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Workers paid more today, but productivity outpaces pay

Workers paid more today, but productivity outpaces pay


Workers paid more today, but productivity outpaces pay


This Monday marks the 125th anniversary of Labor Day.

In 1894, Congress passed – and President Grover Cleveland signed – an act making the first Monday in September each year a legal holiday dedicated the achievements of American workers.

While there’s some dispute about which labor organization should be credited with the holiday’s birth, according to historical notes on the Labor Department’s website, it’s thanks to labor unions that most of us get this three-day holiday.

Regardless, the Central Labor Union began celebrating Labor Day in New York City in 1882, before states began passing legislation supporting the holiday.

Workers have faced enormous change over the decades. The civilian labor force (aged 16-up, people working and looking for jobs) has grown from 60.1 million in January 1948 to 163.4 million in July 2019, according to government statistics.

However, the labor force participation rate (those within the civilian labor force who actually work) has had peaks and valleys. Back in January 1948, the labor force participation rate was about 59%. It hit an all-time high January-April 2000 of 67.3%. Since then it has declined and is at 63% as of July 2019.

Other facts about labor in the U.S.

Union membership. While union membership peaked in 1979 when nearly 21 million were members, the percentage of workers who belonged to unions actually hit a high of 28.3% of all those employed in 1954, according to the Congressional Research Service.

Today, only about 10.5% of workers belong to unions, but the percentage of workers represented by unions is a bit higher, 11.7%, as about 1.6 million non-union workers are covered by union contracts, according to the Pew Research Center.Overall, there were 14.7 million union members in the U.S. last year. 

Wages. Over the last two decades, the seasonally-adjusted median usual weekly earnings of full-time wage and salary workers has risen 60% from $568 in the first quarter of 2000 to $911 in the second quarter of 2019, according to the Bureau of Labor Statistics. (Benefits are not included in the weekly earnings figure.)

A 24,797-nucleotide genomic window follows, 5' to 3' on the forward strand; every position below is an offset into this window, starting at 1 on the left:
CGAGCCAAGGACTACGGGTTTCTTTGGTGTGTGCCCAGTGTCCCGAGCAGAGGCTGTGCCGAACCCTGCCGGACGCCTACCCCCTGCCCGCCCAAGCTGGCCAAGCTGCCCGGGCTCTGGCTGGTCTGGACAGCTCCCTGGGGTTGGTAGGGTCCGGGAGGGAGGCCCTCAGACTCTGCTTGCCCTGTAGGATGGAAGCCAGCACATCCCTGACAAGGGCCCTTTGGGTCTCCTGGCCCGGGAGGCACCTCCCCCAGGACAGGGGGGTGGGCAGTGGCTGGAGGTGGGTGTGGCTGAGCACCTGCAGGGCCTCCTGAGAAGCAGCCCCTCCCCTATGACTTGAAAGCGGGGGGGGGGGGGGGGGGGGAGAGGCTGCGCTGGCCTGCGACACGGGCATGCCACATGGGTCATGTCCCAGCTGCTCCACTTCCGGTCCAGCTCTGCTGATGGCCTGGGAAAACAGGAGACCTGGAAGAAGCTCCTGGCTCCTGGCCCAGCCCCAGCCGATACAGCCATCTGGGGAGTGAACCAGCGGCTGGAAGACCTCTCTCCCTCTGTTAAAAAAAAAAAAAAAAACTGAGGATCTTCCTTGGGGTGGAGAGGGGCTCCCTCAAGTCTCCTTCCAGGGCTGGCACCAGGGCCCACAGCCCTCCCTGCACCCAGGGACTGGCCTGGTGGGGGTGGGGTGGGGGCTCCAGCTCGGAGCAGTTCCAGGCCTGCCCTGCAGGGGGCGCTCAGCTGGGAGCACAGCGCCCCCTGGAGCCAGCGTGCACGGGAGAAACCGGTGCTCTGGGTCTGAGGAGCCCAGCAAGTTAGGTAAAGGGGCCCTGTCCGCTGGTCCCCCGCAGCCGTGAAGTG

From 1979 to 2018, the hourly pay of typical workers has increased only 11.6% (after adjusting for inflation. At the same time, productivity rose nearly 70%, according to the Economic Policy Institute.

The hourly wage of the median worker — who makes more than half the population, but less than the other half — was $17.41 in 2000. That has risen 5% to $18.28 in 2017, the institute says. Meanwhile, the highest paid workers in the 95th percentile saw hourly wages rise 21% from $49.36 to $59.95 during those years.

Employment. Employment in the U.S. increased to 60.7% in July 2019. That’s still a bit off the all-time high of 64.7% in April 2000, according to, which tracks BLS data. 

The U.S. employment rate averaged 59.4% from 1950 until 2019, with a record low of 55% in July 1954.

Unemployment. The unemployment rate in July 2019 was 3.7%, just above a 50-year low, the Labor Department said. The unemployment rate averaged 5.75% from 1948 until 2019, according to The highest unemployment rate on record was 10.8% in November 1982. The record low: 2.5% in May 1953.

Self-employed. About 16 million in the U.S. are their own bosses, says Pew Research citing federal labor data.  However, the self-employed and workers they hire account for about 30% of the workforce. 

Millennials at work. Millennials, those aged 23-38, now make up the largest generation in the U.S. labor force, making up more than one-third (35%, or 56 million) of workers, according to Pew. In comparison, there are about 53 million GenXers (ages 39-54) and 41 million Boomers (ages 55-75) in the work force.

Aging in the work force. More Americans aged 65-up are working now than in the previous two decades. Older workers made up 6.6% of employed Americans in July 2019, up from 3% in July 2000, according to Pew.

Banking those checks. The typical checking account has been stable since 2001. That year, the median checking balance was $2,758, according to ValuePenguin/LendingTree, based on Federal Reserve data. In 2016, the most recent year available, it had risen to $3,400. In between those years the balance rose to $3,368 in 2007, but dipped to $2,143 in 2010 during the economic recession.

Follow USA TODAY reporter Mike Snider on Twitter: @MikeSnider.


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